Procurement and Manufacturing Results Make Their Clarity GovCon Debut
Procurement and manufacturing data was included for the first time in this year’s Deltek Clarity Government Contracting Industry Study. In this inaugural year of results, an interesting snapshot came into focus for manufacturers delivering on government contracts and procurement professionals covering the complete lifecycle of contracts. In the recent deep dive webinar, 10th Annual Deltek Clarity Government Contracting Industry Study: Procurement & Manufacturing Trends, I reviewed the key trends and common challenges identified within the initial results. From the impacts of growth and competition, to quality control and standing up to regulation, the important benchmarks began to take shape.
Approximately 750 government contractors were surveyed over the course of two months in early 2019. Seventy-three percent (73%) reported having 499 or fewer full-time employees, and 27% claimed a payroll of 500 to 1,000+ full-time employees. More than half (55%) are located outside of the Washington, D.C. metro area, serving the industries of:
- Professional services
- Information technology
- Defense, weapons, aerospace or manufacturing
- Management consulting
- Engineering services
- Health care or medical.
Small businesses are defined as less than $20 million in revenue for the purposes of the survey, with medium businesses claiming up to $100 million in revenue, and larger businesses posting more than $100 million.
Also new this year with Clarity is the inclusion of a government contractor confidence index. It factors in the previous year’s whole sales, the outlook on current year’s actual and projected sales and the overall spending environment. With an index of 139.6 on a scale of up to 200 (200 being “irrational exuberance,” to quote Allen Greenspan), business leaders are confident in sustained growth and sales going into 2020.
10th Annual Deltek Clarity Government Contracting Industry Study: Procurement & Manufacturing Trends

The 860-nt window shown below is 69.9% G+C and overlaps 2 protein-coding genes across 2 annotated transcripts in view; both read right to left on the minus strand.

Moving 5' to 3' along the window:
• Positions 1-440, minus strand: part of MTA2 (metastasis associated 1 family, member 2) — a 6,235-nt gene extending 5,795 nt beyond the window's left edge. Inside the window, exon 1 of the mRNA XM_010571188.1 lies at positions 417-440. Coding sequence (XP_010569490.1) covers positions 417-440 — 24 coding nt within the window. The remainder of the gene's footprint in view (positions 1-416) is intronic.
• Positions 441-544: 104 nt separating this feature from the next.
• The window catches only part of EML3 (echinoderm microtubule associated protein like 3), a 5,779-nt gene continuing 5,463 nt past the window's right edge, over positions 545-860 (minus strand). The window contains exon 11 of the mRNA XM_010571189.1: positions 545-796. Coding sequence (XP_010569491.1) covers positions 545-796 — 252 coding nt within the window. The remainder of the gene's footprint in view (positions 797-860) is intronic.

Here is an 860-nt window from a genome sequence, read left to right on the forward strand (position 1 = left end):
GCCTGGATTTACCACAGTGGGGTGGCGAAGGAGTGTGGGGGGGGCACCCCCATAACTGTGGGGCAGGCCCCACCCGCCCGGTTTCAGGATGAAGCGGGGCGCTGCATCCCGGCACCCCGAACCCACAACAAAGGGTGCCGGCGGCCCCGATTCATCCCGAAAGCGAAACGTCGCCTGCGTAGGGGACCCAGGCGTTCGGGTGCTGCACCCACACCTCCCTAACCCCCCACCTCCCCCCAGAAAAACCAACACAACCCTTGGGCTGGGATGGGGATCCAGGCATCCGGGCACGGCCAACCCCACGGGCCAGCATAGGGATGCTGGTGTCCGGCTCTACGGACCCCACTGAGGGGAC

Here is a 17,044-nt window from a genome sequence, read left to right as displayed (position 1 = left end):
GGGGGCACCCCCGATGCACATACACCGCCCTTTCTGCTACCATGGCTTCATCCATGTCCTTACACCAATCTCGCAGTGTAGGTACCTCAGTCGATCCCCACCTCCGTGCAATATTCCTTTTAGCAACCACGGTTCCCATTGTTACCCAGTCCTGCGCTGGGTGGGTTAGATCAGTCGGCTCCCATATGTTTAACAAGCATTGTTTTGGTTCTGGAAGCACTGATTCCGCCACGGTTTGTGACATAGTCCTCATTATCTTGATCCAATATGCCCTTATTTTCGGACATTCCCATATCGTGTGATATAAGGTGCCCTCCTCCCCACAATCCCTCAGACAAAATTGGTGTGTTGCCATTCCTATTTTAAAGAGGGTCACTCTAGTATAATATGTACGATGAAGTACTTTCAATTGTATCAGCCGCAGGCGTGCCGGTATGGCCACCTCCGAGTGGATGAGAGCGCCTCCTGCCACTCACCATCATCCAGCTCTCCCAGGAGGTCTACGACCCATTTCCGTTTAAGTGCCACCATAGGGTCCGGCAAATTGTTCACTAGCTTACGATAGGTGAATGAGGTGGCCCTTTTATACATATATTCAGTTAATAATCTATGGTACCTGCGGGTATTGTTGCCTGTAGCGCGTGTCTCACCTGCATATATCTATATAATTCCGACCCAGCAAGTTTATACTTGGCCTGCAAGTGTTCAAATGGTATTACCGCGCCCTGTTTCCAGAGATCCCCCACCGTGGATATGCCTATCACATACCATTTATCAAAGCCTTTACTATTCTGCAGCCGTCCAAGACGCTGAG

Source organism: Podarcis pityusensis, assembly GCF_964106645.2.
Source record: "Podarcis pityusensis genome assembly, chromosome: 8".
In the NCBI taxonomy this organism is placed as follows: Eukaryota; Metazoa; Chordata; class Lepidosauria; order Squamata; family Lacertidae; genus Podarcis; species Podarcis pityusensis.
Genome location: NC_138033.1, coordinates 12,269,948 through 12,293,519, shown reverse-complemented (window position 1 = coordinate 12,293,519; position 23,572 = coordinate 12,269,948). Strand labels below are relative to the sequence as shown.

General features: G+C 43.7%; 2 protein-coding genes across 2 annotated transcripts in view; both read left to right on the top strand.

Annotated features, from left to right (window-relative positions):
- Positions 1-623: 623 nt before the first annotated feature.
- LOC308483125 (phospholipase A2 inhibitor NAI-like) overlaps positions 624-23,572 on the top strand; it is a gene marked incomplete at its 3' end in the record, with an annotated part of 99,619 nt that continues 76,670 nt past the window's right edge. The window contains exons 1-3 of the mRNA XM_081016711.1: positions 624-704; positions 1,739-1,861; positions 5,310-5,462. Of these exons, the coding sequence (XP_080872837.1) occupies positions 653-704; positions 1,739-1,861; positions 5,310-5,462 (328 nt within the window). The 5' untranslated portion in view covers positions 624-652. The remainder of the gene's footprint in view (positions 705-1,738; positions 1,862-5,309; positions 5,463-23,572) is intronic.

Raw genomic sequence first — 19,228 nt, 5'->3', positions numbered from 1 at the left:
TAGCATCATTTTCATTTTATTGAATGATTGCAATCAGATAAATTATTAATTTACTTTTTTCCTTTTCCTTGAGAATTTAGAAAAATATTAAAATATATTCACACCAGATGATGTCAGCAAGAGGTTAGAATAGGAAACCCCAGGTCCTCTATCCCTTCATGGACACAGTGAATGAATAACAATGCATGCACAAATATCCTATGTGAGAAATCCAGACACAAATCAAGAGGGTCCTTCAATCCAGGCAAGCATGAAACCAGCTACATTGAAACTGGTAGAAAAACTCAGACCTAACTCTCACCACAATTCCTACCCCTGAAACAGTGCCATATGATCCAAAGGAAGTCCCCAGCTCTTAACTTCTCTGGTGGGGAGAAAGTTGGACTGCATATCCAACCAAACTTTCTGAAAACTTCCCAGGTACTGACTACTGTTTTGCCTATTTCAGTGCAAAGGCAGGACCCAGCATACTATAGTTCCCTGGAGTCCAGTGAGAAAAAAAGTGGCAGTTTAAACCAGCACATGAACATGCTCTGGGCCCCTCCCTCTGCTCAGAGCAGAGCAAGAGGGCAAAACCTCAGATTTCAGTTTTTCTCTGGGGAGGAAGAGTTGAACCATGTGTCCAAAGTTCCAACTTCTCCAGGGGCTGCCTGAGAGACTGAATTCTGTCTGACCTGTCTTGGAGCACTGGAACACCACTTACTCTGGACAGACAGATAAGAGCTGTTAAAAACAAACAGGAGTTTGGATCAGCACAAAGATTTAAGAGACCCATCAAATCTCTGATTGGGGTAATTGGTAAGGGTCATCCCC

On Demand Webinar
Procurement effects all government contractors and covers everything from pre-award to contract closeout and the associated challenges within each phase, such as cost and compliance issues. The most commonly tracked key performance indicators (KPIs) by procurement leaders are days payable outstanding (DPO), procurement cycle times and dedicated full-time employees. Days payable outstanding is defined as the average number of days it takes a company to pay suppliers, with the average DPO reported by businesses of all sizes being 30 days.
Firms that track procurement cycle times are more likely to deliver projects ahead of schedule and on budget. For the purposes of the Survey, procurement cycle times begin when a procurement function receives a requisition line item and ends when a purchase order is submitted to a supplier. Manufacturing procurement, for example, reported a 90% on-time delivery rate, and stated that it takes an average of three days to track down counterfeit or defective parts that would affect cycle times.
Government businesses report starting at least two audits in 2018, with the top audit types for the past two years being Defense Contract Audit Agency (DCAA), internal controls and incurred cost submission (ICS). The most expensive audit survey respondents encountered was the contract purchasing system review (CPSR). That particular burden fell on 83% of respondents, likely indicating that their internal systems were not prepared for the scrutiny.